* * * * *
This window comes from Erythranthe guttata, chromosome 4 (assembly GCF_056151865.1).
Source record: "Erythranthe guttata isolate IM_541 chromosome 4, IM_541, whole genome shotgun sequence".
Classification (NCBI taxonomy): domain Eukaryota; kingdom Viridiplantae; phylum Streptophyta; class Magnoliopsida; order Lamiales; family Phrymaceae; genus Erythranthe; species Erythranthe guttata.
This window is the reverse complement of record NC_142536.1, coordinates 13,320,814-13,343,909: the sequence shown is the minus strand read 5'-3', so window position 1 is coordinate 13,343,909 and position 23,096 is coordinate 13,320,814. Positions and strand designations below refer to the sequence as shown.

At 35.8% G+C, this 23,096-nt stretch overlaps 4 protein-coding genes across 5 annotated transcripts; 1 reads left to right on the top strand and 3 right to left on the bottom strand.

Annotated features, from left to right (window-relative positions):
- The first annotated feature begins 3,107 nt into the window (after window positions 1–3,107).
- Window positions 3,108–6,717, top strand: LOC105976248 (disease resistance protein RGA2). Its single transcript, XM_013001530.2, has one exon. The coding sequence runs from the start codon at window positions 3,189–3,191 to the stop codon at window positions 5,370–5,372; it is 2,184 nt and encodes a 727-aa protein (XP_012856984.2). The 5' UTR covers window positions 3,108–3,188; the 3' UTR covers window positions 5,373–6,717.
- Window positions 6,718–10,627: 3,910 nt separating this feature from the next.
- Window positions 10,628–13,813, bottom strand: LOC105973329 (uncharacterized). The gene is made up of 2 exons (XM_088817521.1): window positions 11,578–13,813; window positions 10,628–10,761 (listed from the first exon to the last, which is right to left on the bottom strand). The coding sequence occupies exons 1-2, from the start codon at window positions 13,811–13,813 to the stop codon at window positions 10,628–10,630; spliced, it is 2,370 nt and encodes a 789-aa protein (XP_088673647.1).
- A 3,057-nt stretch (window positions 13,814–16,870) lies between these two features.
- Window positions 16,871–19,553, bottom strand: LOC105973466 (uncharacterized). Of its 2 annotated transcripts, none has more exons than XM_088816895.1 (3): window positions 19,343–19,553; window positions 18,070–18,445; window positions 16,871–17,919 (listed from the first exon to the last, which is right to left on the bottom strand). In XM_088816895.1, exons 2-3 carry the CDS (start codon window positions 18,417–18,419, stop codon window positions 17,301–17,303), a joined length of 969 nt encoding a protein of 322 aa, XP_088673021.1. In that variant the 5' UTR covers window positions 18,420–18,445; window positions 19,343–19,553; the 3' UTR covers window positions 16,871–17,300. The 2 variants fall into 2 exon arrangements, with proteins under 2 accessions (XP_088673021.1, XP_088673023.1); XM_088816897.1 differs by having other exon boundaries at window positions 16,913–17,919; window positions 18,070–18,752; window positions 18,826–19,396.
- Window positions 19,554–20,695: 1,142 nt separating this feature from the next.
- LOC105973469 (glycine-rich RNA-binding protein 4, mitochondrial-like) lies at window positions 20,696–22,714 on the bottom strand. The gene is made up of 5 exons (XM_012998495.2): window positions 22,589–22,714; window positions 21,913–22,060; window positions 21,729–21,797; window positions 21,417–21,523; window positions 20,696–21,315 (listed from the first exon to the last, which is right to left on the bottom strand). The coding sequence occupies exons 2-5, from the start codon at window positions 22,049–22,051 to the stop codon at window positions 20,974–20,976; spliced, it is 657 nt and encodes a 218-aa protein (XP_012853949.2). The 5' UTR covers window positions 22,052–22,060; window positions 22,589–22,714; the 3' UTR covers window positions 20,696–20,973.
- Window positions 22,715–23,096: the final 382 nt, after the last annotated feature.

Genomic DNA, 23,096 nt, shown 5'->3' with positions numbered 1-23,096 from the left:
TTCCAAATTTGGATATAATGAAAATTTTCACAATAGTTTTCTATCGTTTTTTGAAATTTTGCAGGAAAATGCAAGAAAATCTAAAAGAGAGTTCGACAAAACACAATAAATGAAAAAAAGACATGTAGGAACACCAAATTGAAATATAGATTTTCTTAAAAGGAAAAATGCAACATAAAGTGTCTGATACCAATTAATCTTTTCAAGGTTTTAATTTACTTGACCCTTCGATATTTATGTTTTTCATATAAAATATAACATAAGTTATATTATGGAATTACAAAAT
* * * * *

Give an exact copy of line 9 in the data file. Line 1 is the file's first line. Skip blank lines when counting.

- Window positions 6,718–10,627: 3,910 nt separating this feature from the next.